Rob and Lisa Werner: Healthcare in a War Zone

In the latest episode of the Chuck Lauer Show, presented by Alter+Care, the former publisher of Modern Healthcare discusses providing healthcare in a war zone with Rob and Lisa Werner, who spent nearly four years living in Afghanistan from 2005 to 2009 and working in healthcare.

At first, the Werners settled in Mazar i Sharif, Afghanistan’s fourth largest city, where Rob worked in tuberculosis control.  In that capacity he worked with community-based programs applying government initiatives to cure patients.  After 1 ½ years, Rob was offered a job as advisor to the manager of a women’s hospital in Kabul to oversee a grant that funded the creation of vital new programs.

Afghanistan has one of the world’s highest child and mother mortality rates, underscoring a need for improved maternal care.  At that dime one in six women would die due to complications of childbirth.  Only 13 percent of babies were delivered in hospitals or with any sort or trained medical personnel, such as midwives.  During her time in Afghanistan Lisa didn’t meet one woman who had not lost a child in her family.  One in four children would die before the age of five.  The medical priorities seem very basic to Americans familiar with modern healthcare delivery.  According to Rob, “Before we set up an oncology center, we said, we should do something about all the kids dying of diarrhea.”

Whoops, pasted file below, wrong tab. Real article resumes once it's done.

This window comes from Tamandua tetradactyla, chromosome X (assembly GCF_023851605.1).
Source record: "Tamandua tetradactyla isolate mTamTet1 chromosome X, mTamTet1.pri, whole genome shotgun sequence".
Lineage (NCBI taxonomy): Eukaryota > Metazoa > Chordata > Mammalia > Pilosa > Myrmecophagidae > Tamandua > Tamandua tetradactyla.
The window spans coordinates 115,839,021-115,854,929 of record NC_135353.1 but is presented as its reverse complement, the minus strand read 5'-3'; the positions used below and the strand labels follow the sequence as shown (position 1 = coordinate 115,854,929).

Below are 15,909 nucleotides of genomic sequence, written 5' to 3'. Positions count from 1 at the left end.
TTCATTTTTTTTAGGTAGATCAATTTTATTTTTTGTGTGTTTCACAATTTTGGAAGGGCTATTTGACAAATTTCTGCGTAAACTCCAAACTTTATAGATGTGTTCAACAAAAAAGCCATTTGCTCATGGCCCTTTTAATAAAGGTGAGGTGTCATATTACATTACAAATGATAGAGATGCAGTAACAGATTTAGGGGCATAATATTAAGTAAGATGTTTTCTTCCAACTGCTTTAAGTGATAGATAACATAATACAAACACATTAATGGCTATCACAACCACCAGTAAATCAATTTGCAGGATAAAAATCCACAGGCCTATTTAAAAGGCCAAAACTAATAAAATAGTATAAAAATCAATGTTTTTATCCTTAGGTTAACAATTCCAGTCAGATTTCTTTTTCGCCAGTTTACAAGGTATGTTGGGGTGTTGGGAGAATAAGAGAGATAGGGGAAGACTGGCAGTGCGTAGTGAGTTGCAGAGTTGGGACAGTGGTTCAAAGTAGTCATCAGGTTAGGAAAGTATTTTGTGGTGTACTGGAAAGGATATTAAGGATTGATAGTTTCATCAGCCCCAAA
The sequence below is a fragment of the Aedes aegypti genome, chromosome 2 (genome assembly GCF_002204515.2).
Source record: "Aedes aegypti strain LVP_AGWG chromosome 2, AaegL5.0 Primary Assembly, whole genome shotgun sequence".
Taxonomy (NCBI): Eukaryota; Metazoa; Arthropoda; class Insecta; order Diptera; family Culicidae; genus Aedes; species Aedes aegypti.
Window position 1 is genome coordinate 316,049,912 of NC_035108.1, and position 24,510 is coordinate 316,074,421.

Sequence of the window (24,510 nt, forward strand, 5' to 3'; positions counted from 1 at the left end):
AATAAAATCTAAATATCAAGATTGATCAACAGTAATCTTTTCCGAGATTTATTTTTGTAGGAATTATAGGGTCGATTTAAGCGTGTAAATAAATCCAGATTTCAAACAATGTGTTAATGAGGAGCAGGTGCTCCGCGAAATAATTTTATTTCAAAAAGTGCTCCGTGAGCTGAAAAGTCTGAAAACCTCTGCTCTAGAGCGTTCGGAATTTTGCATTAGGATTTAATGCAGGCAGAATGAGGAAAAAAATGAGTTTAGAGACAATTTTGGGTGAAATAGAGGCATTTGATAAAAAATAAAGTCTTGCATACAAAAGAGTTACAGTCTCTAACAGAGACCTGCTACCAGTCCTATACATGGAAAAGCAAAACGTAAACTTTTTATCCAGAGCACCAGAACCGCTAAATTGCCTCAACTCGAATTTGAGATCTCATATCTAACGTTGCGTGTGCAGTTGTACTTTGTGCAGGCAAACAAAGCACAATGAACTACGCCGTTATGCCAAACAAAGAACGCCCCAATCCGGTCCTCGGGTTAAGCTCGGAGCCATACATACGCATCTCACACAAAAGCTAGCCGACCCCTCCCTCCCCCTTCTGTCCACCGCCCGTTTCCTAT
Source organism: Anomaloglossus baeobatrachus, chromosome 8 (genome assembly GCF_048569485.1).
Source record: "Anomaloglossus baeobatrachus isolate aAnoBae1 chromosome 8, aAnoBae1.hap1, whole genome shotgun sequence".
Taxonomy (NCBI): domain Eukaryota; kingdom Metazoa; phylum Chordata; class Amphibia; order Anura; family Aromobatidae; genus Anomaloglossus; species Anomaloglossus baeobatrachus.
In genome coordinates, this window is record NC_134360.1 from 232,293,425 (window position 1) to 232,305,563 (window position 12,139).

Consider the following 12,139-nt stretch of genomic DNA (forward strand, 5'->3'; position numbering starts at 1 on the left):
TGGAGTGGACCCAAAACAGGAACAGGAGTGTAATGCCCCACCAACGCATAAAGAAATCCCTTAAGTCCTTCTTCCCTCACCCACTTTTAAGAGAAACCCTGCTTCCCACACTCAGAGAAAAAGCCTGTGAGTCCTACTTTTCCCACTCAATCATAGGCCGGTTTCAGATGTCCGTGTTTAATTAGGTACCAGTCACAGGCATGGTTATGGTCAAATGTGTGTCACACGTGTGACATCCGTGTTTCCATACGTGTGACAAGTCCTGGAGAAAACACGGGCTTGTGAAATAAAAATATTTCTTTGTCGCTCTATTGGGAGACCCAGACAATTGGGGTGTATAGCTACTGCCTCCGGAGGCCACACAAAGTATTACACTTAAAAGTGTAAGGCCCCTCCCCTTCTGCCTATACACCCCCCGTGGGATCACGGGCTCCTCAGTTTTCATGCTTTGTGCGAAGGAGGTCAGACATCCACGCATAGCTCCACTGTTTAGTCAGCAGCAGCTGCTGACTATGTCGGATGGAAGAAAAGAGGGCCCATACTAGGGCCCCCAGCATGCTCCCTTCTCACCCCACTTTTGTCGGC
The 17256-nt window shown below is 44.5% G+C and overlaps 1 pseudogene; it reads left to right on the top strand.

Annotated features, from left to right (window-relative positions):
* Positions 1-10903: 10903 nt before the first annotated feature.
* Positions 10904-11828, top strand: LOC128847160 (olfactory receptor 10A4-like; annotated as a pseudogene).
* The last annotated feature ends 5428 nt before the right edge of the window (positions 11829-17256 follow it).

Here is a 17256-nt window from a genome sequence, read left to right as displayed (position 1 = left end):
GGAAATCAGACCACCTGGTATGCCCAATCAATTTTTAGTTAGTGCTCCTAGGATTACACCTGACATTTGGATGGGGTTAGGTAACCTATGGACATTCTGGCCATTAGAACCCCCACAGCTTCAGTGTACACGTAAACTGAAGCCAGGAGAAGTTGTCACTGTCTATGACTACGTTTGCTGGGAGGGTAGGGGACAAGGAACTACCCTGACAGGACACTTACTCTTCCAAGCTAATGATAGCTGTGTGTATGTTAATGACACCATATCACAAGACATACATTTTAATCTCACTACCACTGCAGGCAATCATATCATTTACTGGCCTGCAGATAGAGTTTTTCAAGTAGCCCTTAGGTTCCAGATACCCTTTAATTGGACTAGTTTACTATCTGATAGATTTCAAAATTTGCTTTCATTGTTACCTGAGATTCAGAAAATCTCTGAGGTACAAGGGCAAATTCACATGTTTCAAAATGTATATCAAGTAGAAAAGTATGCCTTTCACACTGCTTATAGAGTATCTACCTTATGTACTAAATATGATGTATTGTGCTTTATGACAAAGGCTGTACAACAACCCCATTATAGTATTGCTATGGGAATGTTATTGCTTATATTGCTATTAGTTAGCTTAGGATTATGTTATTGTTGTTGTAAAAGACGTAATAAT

Medical education is not entirely absent from Afghanistan.  For example, there is the Kabul Medical University and a few smaller schools elsewhere in the country.  The level of education they provide varies widely.  Many aspiring physicians study in Pakistan because the facilities there are better, and there are more medical resources.  Afghani nurses tend to function as patient attendants and have minimal exposure to such disciplines as pharmacology.

Although Afghanistan has been at war for decades – with the Russians in the 1980s, various warlords in the 1990s and the Taliban through 2001 – the Werners may one day return.  Their three young children are in favor of it.  In Kabul, the Werners lived in an Afghan neighborhood where most people were going about their business and daily lives.  According to Rob, “Once we got over there and got to know people we found that they are just like us – they want to raise their kids, send them to school, see them get a good education and job, marry and have kids of their own.  The majority just want to live a peaceful life.”

To listen to the full podcast, click here.

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